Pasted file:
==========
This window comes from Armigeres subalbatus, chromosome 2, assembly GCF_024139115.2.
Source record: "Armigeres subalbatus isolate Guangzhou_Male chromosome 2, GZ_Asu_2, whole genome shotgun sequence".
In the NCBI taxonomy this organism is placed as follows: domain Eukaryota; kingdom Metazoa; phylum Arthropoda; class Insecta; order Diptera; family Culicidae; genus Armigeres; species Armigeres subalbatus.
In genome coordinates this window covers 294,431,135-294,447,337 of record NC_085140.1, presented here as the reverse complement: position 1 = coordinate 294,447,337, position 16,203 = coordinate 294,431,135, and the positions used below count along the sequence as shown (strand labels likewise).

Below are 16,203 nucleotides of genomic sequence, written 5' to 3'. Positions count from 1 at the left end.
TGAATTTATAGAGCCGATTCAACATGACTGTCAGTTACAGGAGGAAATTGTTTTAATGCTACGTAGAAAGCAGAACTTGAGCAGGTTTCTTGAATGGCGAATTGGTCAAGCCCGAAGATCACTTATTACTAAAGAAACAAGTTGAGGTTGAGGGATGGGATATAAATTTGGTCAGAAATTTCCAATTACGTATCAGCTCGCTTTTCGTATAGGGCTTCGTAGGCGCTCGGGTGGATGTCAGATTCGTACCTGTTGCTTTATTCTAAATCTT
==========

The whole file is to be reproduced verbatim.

This window comes from Armigeres subalbatus, chromosome 2, assembly GCF_024139115.2.
Source record: "Armigeres subalbatus isolate Guangzhou_Male chromosome 2, GZ_Asu_2, whole genome shotgun sequence".
In the NCBI taxonomy this organism is placed as follows: domain Eukaryota; kingdom Metazoa; phylum Arthropoda; class Insecta; order Diptera; family Culicidae; genus Armigeres; species Armigeres subalbatus.
In genome coordinates this window covers 294,431,135-294,447,337 of record NC_085140.1, presented here as the reverse complement: position 1 = coordinate 294,447,337, position 16,203 = coordinate 294,431,135, and the positions used below count along the sequence as shown (strand labels likewise).

Below are 16,203 nucleotides of genomic sequence, written 5' to 3'. Positions count from 1 at the left end.
TGAATTTATAGAGCCGATTCAACATGACTGTCAGTTACAGGAGGAAATTGTTTTAATGCTACGTAGAAAGCAGAACTTGAGCAGGTTTCTTGAATGGCGAATTGGTCAAGCCCGAAGATCACTTATTACTAAAGAAACAAGTTGAGGTTGAGGGATGGGATATAAATTTGGTCAGAAATTTCCAATTACGTATCAGCTCGCTTTTCGTATAGGGCTTCGTAGGCGCTCGGGTGGATGTCAGATTCGTACCTGTTGCTTTATTCTAAATCTT